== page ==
A vibrator may be used as a source of electromechanical oscillations and may be located on the piping communicating the heat-exchanger with the source of pressure and imparting reciprocating motion to the scalpel working portion.

It is expedient that the unit for imparting electromechanical oscillations be a rigid joint between the piping and the scalpel working portion and that said joint be located outside the hollow housing.

The piping may have a projection and a slot on its portion rigidly joined to the scalpel working portion, said slot being adapted to hold said working portion so as to establish a rigid joint therebetween.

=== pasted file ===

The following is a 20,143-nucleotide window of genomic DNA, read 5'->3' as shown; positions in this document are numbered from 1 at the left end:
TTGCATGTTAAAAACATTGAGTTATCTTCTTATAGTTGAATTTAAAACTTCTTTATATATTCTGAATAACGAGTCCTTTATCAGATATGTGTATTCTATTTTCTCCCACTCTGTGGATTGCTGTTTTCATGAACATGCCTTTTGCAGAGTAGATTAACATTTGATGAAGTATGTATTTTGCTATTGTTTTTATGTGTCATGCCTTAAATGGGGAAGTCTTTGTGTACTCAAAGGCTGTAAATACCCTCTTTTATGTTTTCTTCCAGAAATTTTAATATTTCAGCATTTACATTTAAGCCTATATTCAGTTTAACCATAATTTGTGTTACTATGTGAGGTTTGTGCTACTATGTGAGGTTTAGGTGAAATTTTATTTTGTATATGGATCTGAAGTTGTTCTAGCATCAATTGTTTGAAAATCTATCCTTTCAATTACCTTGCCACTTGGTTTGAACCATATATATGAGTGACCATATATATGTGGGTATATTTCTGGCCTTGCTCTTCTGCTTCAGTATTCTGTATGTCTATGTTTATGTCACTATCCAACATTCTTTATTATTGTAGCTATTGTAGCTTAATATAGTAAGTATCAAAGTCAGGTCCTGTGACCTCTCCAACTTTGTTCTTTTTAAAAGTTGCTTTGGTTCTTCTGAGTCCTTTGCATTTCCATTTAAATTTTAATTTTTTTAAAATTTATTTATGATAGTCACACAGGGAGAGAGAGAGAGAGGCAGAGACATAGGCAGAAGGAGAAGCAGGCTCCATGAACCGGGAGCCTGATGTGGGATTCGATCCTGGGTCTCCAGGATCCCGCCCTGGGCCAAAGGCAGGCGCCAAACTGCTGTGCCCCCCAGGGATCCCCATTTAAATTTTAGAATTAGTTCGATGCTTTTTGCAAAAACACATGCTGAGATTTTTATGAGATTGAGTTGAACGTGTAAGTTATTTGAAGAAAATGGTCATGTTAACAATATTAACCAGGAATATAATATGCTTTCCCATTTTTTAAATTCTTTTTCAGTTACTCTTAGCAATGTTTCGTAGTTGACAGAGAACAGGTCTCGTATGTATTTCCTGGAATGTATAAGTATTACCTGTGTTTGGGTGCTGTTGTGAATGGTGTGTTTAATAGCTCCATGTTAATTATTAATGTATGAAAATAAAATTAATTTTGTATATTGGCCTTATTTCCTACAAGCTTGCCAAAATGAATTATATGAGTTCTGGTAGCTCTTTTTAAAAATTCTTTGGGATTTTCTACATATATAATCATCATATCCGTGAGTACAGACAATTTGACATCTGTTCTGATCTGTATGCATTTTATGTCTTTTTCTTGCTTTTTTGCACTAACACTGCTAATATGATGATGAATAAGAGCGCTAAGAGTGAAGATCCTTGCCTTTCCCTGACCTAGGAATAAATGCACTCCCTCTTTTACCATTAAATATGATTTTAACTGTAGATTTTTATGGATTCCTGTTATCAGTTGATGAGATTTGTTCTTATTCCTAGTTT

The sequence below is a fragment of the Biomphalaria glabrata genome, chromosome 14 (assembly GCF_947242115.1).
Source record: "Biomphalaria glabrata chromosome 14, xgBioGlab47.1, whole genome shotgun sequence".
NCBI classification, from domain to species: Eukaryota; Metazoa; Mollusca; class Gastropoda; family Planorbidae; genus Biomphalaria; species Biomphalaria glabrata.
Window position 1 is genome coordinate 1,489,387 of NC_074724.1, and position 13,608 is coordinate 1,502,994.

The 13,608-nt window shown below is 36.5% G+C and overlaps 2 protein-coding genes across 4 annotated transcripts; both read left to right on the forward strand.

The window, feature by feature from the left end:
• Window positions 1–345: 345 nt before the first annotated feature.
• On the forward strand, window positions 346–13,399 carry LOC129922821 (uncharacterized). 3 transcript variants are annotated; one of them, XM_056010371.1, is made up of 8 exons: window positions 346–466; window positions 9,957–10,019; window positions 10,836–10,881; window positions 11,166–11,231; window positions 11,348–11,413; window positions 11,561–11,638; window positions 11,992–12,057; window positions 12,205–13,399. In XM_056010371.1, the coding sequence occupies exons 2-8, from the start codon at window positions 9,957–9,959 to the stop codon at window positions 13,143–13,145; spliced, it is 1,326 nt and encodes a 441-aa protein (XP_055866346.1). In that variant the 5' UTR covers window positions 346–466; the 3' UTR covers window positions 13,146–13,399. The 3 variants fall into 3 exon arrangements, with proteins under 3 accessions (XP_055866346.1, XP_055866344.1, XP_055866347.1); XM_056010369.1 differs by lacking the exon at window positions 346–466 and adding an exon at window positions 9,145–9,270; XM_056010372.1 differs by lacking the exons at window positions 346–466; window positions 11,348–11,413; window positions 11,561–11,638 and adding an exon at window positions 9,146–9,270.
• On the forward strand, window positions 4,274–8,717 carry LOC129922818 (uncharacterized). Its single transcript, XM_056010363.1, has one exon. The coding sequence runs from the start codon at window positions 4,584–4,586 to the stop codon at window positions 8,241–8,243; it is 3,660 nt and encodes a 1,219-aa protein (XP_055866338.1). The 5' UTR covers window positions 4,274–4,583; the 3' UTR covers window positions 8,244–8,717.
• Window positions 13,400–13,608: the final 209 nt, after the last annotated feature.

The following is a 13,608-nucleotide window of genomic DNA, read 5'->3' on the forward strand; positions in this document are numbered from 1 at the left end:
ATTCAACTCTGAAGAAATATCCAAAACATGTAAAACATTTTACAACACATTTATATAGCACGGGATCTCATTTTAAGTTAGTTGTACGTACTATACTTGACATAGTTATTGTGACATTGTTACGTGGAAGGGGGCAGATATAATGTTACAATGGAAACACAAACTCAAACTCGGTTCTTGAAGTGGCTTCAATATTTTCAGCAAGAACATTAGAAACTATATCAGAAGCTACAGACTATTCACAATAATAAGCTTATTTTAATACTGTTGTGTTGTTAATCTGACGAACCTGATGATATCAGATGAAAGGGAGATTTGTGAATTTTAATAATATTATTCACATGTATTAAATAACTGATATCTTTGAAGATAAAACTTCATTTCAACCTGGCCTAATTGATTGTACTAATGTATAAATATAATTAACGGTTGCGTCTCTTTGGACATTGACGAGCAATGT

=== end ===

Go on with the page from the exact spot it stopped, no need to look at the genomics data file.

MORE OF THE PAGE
It is expedient that the heat-exchanger be made integral with the body of the working portion and have an interior space and fins provided on the inner surface of the interior space, and that the fins be made integral with the body of the working portion.

It is preferred that the piping portion accommodated inside the hollow housing be made of steel.

In addition, it is preferred that the heat-exchanger be made of copper and that its outer surface be chromium-plated.

It is also expedient that the blade be attached to the heat-exchanger through its ends in such a manner that its cutting lip be isolated from the heat-exchanger so that only electromechanical oscillations could be imparted thereto.

BRIEF DESCRIPTION OF THE DRAWINGS

Further objects and advantages of the present invention will hereinafter be disclosed upon consideration of a detailed description of specific exemplary embodiments thereof with reference to the accompanying drawings wherein: